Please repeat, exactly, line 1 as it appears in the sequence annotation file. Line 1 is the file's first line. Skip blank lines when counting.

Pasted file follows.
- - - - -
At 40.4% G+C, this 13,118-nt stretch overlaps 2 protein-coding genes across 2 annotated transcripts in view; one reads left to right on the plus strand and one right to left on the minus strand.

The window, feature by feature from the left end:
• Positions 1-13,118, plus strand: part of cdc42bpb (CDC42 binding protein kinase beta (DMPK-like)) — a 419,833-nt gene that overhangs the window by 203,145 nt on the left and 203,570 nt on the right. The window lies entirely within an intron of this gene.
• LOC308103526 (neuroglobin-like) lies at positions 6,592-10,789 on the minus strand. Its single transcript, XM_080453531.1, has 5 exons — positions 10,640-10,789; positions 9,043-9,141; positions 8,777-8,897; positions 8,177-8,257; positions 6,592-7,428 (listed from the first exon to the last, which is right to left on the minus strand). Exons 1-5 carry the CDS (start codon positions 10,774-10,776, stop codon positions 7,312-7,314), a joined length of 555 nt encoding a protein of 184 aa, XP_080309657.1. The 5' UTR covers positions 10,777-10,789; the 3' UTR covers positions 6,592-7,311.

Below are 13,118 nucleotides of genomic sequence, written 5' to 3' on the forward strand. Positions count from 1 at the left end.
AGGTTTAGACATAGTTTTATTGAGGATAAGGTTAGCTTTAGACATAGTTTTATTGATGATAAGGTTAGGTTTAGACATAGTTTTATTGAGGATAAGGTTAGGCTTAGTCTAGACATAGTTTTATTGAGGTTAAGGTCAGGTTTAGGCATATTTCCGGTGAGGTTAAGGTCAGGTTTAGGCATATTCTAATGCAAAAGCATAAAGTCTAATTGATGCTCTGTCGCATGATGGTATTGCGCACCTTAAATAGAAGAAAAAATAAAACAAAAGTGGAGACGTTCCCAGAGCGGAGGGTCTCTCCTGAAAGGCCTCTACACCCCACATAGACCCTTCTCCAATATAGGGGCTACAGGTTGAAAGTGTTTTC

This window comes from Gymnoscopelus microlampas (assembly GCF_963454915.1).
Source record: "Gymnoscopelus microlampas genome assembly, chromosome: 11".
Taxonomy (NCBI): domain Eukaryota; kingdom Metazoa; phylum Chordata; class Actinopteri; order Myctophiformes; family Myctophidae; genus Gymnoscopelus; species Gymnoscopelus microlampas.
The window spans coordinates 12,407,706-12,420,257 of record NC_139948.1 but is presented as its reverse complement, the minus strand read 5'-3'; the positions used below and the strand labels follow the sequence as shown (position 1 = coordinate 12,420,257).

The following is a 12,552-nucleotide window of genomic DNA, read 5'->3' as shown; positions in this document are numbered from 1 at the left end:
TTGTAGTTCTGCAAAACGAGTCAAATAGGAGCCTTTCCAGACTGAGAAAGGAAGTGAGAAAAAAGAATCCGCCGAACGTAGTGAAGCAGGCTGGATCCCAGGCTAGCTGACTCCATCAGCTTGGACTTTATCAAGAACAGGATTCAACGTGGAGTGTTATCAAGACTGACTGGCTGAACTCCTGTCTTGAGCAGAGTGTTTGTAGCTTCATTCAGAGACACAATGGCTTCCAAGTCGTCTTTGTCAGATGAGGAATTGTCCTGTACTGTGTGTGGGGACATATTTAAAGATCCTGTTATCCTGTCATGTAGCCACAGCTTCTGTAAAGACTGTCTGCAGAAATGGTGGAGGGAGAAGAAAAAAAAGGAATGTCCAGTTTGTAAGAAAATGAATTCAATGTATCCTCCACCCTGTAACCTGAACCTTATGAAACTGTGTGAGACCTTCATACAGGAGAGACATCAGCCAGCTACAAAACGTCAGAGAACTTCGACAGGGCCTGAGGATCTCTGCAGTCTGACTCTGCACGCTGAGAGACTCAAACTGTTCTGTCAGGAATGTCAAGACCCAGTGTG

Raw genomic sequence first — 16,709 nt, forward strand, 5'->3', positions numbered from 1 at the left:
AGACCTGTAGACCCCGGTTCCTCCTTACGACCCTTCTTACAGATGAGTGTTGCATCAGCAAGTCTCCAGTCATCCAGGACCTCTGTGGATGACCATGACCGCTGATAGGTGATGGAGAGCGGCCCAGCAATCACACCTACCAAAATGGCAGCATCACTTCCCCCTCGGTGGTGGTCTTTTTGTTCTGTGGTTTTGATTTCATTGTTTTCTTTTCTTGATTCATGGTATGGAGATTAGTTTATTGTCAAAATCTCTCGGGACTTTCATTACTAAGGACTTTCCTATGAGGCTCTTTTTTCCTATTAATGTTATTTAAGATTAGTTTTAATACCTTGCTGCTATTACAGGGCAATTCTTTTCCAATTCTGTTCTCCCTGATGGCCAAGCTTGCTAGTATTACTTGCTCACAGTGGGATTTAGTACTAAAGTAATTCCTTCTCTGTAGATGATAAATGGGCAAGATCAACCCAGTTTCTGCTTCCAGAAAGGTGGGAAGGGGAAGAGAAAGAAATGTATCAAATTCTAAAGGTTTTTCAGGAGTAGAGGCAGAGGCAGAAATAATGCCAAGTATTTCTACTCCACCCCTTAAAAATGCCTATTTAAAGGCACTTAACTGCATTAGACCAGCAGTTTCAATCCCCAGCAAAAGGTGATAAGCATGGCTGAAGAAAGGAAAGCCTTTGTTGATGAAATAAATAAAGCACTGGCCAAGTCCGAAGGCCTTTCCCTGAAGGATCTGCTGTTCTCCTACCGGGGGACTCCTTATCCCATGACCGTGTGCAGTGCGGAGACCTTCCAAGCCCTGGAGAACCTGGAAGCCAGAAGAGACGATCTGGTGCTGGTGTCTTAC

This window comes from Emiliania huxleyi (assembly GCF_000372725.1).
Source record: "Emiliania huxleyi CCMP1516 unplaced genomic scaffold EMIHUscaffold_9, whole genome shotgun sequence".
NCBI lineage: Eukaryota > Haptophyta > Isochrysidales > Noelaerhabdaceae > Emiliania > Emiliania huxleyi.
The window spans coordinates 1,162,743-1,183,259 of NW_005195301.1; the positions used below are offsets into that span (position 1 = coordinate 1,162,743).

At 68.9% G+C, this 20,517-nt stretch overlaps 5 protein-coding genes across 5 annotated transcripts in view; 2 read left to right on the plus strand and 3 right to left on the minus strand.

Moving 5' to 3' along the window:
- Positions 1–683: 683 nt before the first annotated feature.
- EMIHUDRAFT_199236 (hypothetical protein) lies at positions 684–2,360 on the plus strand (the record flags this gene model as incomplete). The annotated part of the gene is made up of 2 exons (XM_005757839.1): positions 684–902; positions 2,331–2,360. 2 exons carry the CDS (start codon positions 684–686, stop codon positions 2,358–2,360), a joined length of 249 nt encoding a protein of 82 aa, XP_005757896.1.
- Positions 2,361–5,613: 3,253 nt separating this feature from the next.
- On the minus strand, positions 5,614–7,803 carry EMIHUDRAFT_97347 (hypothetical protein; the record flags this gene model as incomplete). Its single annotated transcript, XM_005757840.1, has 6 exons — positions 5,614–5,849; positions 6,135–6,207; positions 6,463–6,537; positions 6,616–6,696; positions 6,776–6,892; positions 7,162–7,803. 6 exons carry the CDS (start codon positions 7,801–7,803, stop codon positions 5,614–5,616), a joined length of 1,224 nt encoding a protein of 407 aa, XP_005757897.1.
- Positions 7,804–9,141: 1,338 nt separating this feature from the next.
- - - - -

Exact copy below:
At 40.4% G+C, this 13,118-nt stretch overlaps 2 protein-coding genes across 2 annotated transcripts in view; one reads left to right on the plus strand and one right to left on the minus strand.